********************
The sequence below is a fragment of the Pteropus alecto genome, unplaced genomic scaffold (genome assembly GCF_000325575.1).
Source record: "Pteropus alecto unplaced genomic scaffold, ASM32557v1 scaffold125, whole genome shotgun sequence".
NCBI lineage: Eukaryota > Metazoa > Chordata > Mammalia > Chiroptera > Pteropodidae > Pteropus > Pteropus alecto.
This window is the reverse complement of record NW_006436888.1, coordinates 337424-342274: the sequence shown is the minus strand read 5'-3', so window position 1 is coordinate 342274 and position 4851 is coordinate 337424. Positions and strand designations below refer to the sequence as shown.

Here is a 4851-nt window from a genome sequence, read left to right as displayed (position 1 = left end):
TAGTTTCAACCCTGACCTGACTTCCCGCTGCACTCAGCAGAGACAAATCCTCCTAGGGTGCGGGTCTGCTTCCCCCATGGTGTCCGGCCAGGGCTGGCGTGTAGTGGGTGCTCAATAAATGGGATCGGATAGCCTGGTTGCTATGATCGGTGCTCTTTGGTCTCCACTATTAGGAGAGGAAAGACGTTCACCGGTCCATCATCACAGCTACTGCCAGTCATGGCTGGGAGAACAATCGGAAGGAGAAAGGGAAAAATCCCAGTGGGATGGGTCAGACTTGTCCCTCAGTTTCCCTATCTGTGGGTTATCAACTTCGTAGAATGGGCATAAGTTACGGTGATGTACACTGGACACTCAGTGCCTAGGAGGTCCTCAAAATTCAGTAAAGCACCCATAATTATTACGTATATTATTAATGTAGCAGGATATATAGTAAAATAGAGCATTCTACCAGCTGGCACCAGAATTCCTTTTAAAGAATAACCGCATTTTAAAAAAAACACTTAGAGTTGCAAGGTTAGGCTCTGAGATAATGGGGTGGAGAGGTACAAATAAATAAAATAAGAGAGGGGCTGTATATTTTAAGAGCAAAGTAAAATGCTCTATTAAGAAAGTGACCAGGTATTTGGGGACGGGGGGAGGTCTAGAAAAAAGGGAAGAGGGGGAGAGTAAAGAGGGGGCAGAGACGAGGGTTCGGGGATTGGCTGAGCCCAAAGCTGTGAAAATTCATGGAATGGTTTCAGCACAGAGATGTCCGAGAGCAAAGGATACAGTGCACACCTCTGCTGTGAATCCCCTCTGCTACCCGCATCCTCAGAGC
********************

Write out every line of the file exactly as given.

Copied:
The sequence below is a fragment of the Pteropus alecto genome, unplaced genomic scaffold (genome assembly GCF_000325575.1).
Source record: "Pteropus alecto unplaced genomic scaffold, ASM32557v1 scaffold125, whole genome shotgun sequence".
NCBI lineage: Eukaryota > Metazoa > Chordata > Mammalia > Chiroptera > Pteropodidae > Pteropus > Pteropus alecto.
This window is the reverse complement of record NW_006436888.1, coordinates 337424-342274: the sequence shown is the minus strand read 5'-3', so window position 1 is coordinate 342274 and position 4851 is coordinate 337424. Positions and strand designations below refer to the sequence as shown.

Here is a 4851-nt window from a genome sequence, read left to right as displayed (position 1 = left end):
TAGTTTCAACCCTGACCTGACTTCCCGCTGCACTCAGCAGAGACAAATCCTCCTAGGGTGCGGGTCTGCTTCCCCCATGGTGTCCGGCCAGGGCTGGCGTGTAGTGGGTGCTCAATAAATGGGATCGGATAGCCTGGTTGCTATGATCGGTGCTCTTTGGTCTCCACTATTAGGAGAGGAAAGACGTTCACCGGTCCATCATCACAGCTACTGCCAGTCATGGCTGGGAGAACAATCGGAAGGAGAAAGGGAAAAATCCCAGTGGGATGGGTCAGACTTGTCCCTCAGTTTCCCTATCTGTGGGTTATCAACTTCGTAGAATGGGCATAAGTTACGGTGATGTACACTGGACACTCAGTGCCTAGGAGGTCCTCAAAATTCAGTAAAGCACCCATAATTATTACGTATATTATTAATGTAGCAGGATATATAGTAAAATAGAGCATTCTACCAGCTGGCACCAGAATTCCTTTTAAAGAATAACCGCATTTTAAAAAAAACACTTAGAGTTGCAAGGTTAGGCTCTGAGATAATGGGGTGGAGAGGTACAAATAAATAAAATAAGAGAGGGGCTGTATATTTTAAGAGCAAAGTAAAATGCTCTATTAAGAAAGTGACCAGGTATTTGGGGACGGGGGGAGGTCTAGAAAAAAGGGAAGAGGGGGAGAGTAAAGAGGGGGCAGAGACGAGGGTTCGGGGATTGGCTGAGCCCAAAGCTGTGAAAATTCATGGAATGGTTTCAGCACAGAGATGTCCGAGAGCAAAGGATACAGTGCACACCTCTGCTGTGAATCCCCTCTGCTACCCGCATCCTCAGAGC